US troops have returned to six out of 16 bases and outposts in Syria that had been previously abandoned during the October withdrawal ahead of a Turkish military operation in the country's north, Anadolu news agency reported.
The agency clarified that the American soldiers have mainly been deployed to the oil rich regions in the country's northeast close to its borders with Iraq and Turkey. According to Anadolu's information, the US holds a total of 11 bases and outposts, five of them located in Deir ez-Zor Province, two more in Raqqa. They are also reportedly building two additional outposts in Deir ez-Zor Province.
Previously, the news agency reported that Washington had sent a group of experts to the al-Omar oil field in Deir ez-Zor Province, currently controlled by local Kurdish militia. These experts are reportedly expected to boost oil production and to train local Kurds how to operate the oil field properly.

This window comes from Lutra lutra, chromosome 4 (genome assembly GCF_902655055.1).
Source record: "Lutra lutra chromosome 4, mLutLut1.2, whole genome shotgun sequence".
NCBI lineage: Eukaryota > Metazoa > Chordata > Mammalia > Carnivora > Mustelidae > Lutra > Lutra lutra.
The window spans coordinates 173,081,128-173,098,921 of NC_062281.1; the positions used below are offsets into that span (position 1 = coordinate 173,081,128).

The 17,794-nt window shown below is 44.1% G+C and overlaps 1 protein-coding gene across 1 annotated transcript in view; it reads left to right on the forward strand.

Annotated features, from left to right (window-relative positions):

Abandoning Kurds and Returning to "Keep the Oil"
US President Donald Trump announced the intention to withdraw American troops from Syria in October just days ahead of the start of a Turkish military operation in the north targeting US allies - Kurdish fighters from the Syrian Democratic forces, which Ankara views as terrorists. The move was largely perceived by Kurds, whom the US funded and supplied with weapons for years, and by a part of the American public as a "betrayal".
Despite initially abandoning many bases in the country's north and northeast, the US returned some troops to "guard" the Syrian oil fields, controlled by Kurds. Trump commented on this saying that the US will "keep the oil" and adding that revenues from its sale will go to the Kurds.
Damascus and Moscow harshly condemned the move, accusing Washington of stealing Syria's resources and calling on to it to return the oil fields to their rightful owner.